Making Thinking Visible with Interactive Bulletin Boards



Over the last few years my teaching has been heavily ingrained with inquiry based learning, problem/project based learning and open ended questioning. This has totally changed how I use bulletin boards in my classroom. I used to have my bulletin boards covered in teacher created beautiful anchor charts but I realized that this isn’t fostering the learning environment that I wanted for my students. I want my students doing the work and I want their thinking to be visible. When their thinking is displayed on the walls it becomes more meaningful to them. All the time I spent making those beautiful anchor charts and students would barely refer back to them. Once I loosened up and handed over the chart paper and markers to them, their engagement level sky-rocketed and they constantly refer to the charts, thinking and sticky notes all over our walls.

This is an example of how I have made my bulletin boards more interactive:

It’s called the Tug of War StrategyI wrote about it in an earlier post hereI did not invent this strategy. I learned about it from the book Making Thinking Visible (affiliate link) which has tons of great strategies just like this. I highly recommend this book.

Basically, you present a fairness dilemma to your students and they choose a side to support by adding "tugs" to their side. I have done this two ways. Sometimes I tell them they have to pick a side and that is the only side they can add their responses to. Other times I have told them they can add their thinking to both sides and in the end we will see which side wins.



Not only is this a great strategy for inquiry but it’s also a great activity for split grade teaching.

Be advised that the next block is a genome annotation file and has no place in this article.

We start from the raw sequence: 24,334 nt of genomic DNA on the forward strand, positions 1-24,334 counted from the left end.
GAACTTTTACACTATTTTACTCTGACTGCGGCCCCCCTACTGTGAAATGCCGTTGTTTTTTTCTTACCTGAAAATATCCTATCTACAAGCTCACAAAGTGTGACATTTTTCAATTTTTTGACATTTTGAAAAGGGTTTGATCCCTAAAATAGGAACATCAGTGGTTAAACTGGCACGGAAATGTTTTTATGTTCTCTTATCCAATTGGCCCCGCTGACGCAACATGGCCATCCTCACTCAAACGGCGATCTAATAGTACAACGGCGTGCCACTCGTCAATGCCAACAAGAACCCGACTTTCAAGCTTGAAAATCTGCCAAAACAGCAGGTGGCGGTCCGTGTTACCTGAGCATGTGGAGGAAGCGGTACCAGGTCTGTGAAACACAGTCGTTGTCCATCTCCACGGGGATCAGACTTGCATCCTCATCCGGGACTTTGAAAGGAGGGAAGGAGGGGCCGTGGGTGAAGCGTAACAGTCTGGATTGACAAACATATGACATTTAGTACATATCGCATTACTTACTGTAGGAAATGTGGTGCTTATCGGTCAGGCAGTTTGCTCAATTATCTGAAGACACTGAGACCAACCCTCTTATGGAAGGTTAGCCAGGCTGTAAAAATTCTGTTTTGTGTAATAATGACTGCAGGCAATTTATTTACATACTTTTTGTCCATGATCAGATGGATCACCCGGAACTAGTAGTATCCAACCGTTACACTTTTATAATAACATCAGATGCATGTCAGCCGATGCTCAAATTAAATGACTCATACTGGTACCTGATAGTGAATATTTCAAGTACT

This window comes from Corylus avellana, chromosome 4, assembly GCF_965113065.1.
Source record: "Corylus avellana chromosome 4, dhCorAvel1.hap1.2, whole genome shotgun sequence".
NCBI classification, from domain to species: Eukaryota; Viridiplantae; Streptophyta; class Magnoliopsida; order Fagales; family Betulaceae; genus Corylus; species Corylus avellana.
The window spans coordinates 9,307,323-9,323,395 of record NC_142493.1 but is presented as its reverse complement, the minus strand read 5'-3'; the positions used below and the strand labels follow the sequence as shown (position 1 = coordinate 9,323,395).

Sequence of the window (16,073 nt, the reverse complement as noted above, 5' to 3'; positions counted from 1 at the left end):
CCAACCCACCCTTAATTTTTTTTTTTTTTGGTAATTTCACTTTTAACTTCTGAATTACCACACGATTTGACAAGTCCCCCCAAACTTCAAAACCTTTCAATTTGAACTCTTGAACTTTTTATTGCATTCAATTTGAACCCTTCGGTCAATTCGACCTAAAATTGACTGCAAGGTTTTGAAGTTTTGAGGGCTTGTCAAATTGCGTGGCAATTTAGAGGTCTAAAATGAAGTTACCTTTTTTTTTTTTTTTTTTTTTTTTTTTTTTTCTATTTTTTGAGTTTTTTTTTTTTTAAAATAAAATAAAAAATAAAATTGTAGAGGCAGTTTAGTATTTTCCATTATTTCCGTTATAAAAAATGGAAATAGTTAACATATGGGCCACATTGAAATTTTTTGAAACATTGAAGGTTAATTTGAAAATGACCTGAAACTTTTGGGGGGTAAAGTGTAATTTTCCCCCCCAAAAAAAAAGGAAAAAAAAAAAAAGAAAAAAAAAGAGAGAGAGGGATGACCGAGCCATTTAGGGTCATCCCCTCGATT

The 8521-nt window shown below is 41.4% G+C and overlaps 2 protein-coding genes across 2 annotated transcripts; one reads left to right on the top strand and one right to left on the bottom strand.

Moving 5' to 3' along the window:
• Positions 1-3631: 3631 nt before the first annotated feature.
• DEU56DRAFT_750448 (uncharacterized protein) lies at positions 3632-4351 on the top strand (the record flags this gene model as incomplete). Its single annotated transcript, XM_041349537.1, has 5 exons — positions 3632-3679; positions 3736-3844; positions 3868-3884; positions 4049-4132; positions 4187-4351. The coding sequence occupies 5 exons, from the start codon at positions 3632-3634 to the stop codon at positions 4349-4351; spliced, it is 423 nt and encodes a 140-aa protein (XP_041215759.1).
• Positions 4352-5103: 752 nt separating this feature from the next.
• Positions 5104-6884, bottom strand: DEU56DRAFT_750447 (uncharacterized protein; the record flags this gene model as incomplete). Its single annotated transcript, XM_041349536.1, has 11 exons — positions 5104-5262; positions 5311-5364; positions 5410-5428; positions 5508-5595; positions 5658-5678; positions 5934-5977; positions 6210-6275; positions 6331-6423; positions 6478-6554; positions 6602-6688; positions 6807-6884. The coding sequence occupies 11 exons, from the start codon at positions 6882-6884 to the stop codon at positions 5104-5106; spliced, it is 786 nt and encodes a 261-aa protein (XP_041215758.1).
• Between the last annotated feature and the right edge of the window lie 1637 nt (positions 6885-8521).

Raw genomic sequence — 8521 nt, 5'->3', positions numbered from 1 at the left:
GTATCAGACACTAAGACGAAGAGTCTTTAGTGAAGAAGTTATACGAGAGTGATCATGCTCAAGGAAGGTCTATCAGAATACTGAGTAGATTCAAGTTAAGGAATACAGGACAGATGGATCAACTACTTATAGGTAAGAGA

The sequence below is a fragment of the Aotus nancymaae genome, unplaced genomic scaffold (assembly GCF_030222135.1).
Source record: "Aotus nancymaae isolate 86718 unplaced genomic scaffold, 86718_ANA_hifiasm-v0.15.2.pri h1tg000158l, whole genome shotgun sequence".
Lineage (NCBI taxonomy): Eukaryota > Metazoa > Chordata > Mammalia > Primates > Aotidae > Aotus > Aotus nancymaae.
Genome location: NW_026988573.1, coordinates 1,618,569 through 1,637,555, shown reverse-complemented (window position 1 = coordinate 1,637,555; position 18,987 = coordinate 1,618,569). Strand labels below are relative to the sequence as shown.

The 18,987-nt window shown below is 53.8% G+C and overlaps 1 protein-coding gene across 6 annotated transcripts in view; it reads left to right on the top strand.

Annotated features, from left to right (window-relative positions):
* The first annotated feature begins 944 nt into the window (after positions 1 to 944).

In this case I set up 2 bulletin boards with a rope through the middle (you can use string or yarn or even tape to represent the rope). Then on either side I posted the two sides of the dilemma. I teach a split grade so my third graders were learning about plants and my fourth graders were learning about animals. I made our dilemmas very similar and we were able to make connections among the two bulletin boards.

For the third graders I asked them to add their thinking to either “People help plants” or “People Hurt Plants”, and fourth grade did “People help animals” or “People Hurt Animals”.

What do they write on their sticky notes? Anything related to the dilemma. They might have wonderings, "what ifs", thoughts, prior learning etc. Once we have a decent amount of sticky notes up we go through the thoughts and see if any need to be moved. We almost always have some "In the middle" thoughts that can go on either side of the dilemma. These make great conversations and often spark the beginning of a new inquiry.

Let me know if you try this strategy out in your classroom and what you think! I would love to hear from you.


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